Clinical pearls. Mindfulness by the provider is important to manage the thumb movements and avoid a full relapse. Evaluating and preparing what administering technique will be used per patient and injection helps prevent overworking the FDC and APL. Use of ice, NSAIDs, and daily KT taping can help manage inflammation and pain.

Effect on the Aesthetics Community 

The exercises provided here are traditional movements done by professional PT/OT specialists. The presented exercises were selected specifically for injectors to strengthen the thumb and prevent DQT. Just as athletes stretch and train for their sports, an injector must do the same. Daily injecting is in demand, and injectors will be experiencing thumb repetition. Proper body ergonomics are a necessity for injectors to thrive in their work environment and industry, feeling healthy doing so. One of the largest aesthetics manufacturers had their syringes/plungers redesigned. The design allows for a larger plunger thumb rest for more surface area. The enlarged thumb rest allows other hand positioning and techniques to be used.14 Using the thenar eminence is an example of an alternative way to push down the plunger to give the thumb’s tendons a break. Adaptation to a booming industry will need to be taken seriously and practiced by injectors to avoid different work/repetition-related injuries. The provided exercises are meant to be preventative. The goal is to strengthen and condition the thumb/wrist to be able to sustain long and healthy injecting careers. If any exercises cause pain, medical attention is needed.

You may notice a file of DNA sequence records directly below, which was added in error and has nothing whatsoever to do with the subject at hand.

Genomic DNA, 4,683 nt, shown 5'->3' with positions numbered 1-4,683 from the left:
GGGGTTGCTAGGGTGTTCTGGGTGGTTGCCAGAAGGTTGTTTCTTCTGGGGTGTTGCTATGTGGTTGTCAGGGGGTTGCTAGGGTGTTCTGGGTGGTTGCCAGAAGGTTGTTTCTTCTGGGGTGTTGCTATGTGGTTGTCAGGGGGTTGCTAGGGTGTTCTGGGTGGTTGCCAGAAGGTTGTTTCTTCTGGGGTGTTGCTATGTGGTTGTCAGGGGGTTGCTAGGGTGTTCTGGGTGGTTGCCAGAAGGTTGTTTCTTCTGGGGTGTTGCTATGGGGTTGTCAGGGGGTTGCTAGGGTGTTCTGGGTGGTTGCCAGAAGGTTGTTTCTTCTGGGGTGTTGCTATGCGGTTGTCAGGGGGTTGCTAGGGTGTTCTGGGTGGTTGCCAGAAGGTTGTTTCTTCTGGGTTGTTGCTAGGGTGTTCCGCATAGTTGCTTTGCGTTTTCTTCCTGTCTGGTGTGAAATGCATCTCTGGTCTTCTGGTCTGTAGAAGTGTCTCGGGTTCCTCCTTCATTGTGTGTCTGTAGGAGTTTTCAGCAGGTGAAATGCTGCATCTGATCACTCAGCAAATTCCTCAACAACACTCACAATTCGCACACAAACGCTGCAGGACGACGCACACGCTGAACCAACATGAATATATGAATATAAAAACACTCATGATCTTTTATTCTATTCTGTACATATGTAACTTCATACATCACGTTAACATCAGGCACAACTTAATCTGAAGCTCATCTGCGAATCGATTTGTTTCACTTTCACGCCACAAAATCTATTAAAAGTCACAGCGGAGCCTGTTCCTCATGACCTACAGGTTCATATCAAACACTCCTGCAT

Home exercise program (Figures 4–12). Exercises should be completed resting the elbow on a tabletop with towel to pad underneath, shoulder flexed to 90 degrees, and elbow fully extended, and/or elbow at side and flexed at 90 degrees. Required equipment includes rubber band, pen/pencil, and one-pound weight or soup can. The exercises can be performed in 2 to 3 sets with 3 to 5 repetitions. Isometric holds can be held for 3 to 5 seconds (hold at a level of discomfort, not pain). 


Aesthetics is a growing and developing industry that has created a surplus of jobs and educational experiences for medical professionals. With a positive correlation between industry demand and increased daily injecting, the probability of injectors experiencing DQT pain is high. The pain experienced with this syndrome can negatively impact the quality of life and work performance of many injectors. Proper body ergonomics, including stretching and strengthening the thumb, is key to manage this condition.